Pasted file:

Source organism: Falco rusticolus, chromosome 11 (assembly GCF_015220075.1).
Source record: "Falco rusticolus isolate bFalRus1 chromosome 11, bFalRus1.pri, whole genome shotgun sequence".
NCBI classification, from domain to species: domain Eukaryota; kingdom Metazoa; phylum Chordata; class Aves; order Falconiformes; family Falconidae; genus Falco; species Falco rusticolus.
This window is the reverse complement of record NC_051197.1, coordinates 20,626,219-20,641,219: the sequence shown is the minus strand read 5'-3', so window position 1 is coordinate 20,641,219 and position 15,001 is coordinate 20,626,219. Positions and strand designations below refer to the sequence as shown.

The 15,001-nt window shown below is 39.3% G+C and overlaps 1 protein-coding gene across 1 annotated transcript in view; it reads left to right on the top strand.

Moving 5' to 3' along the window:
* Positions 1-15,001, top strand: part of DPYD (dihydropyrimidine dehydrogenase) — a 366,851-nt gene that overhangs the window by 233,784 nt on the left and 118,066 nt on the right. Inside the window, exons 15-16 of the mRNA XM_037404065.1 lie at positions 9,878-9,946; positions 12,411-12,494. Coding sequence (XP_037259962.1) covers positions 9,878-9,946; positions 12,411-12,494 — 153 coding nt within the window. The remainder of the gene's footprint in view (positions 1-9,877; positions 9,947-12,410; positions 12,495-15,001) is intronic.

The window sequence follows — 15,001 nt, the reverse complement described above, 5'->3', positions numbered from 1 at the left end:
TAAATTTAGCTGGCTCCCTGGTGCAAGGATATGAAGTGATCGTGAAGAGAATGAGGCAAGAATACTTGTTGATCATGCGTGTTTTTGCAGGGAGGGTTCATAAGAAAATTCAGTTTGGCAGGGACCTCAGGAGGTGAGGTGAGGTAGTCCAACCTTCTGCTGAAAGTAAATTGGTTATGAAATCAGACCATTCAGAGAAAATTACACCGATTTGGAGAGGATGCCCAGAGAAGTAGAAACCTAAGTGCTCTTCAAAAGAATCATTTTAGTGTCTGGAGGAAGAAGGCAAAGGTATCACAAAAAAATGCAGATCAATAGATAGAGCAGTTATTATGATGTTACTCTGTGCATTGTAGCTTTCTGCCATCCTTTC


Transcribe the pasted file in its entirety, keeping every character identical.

Source organism: Falco rusticolus, chromosome 11 (assembly GCF_015220075.1).
Source record: "Falco rusticolus isolate bFalRus1 chromosome 11, bFalRus1.pri, whole genome shotgun sequence".
NCBI classification, from domain to species: domain Eukaryota; kingdom Metazoa; phylum Chordata; class Aves; order Falconiformes; family Falconidae; genus Falco; species Falco rusticolus.
This window is the reverse complement of record NC_051197.1, coordinates 20,626,219-20,641,219: the sequence shown is the minus strand read 5'-3', so window position 1 is coordinate 20,641,219 and position 15,001 is coordinate 20,626,219. Positions and strand designations below refer to the sequence as shown.

The 15,001-nt window shown below is 39.3% G+C and overlaps 1 protein-coding gene across 1 annotated transcript in view; it reads left to right on the top strand.

Moving 5' to 3' along the window:
* Positions 1-15,001, top strand: part of DPYD (dihydropyrimidine dehydrogenase) — a 366,851-nt gene that overhangs the window by 233,784 nt on the left and 118,066 nt on the right. Inside the window, exons 15-16 of the mRNA XM_037404065.1 lie at positions 9,878-9,946; positions 12,411-12,494. Coding sequence (XP_037259962.1) covers positions 9,878-9,946; positions 12,411-12,494 — 153 coding nt within the window. The remainder of the gene's footprint in view (positions 1-9,877; positions 9,947-12,410; positions 12,495-15,001) is intronic.

The window sequence follows — 15,001 nt, the reverse complement described above, 5'->3', positions numbered from 1 at the left end:
TAAATTTAGCTGGCTCCCTGGTGCAAGGATATGAAGTGATCGTGAAGAGAATGAGGCAAGAATACTTGTTGATCATGCGTGTTTTTGCAGGGAGGGTTCATAAGAAAATTCAGTTTGGCAGGGACCTCAGGAGGTGAGGTGAGGTAGTCCAACCTTCTGCTGAAAGTAAATTGGTTATGAAATCAGACCATTCAGAGAAAATTACACCGATTTGGAGAGGATGCCCAGAGAAGTAGAAACCTAAGTGCTCTTCAAAAGAATCATTTTAGTGTCTGGAGGAAGAAGGCAAAGGTATCACAAAAAAATGCAGATCAATAGATAGAGCAGTTATTATGATGTTACTCTGTGCATTGTAGCTTTCTGCCATCCTTTC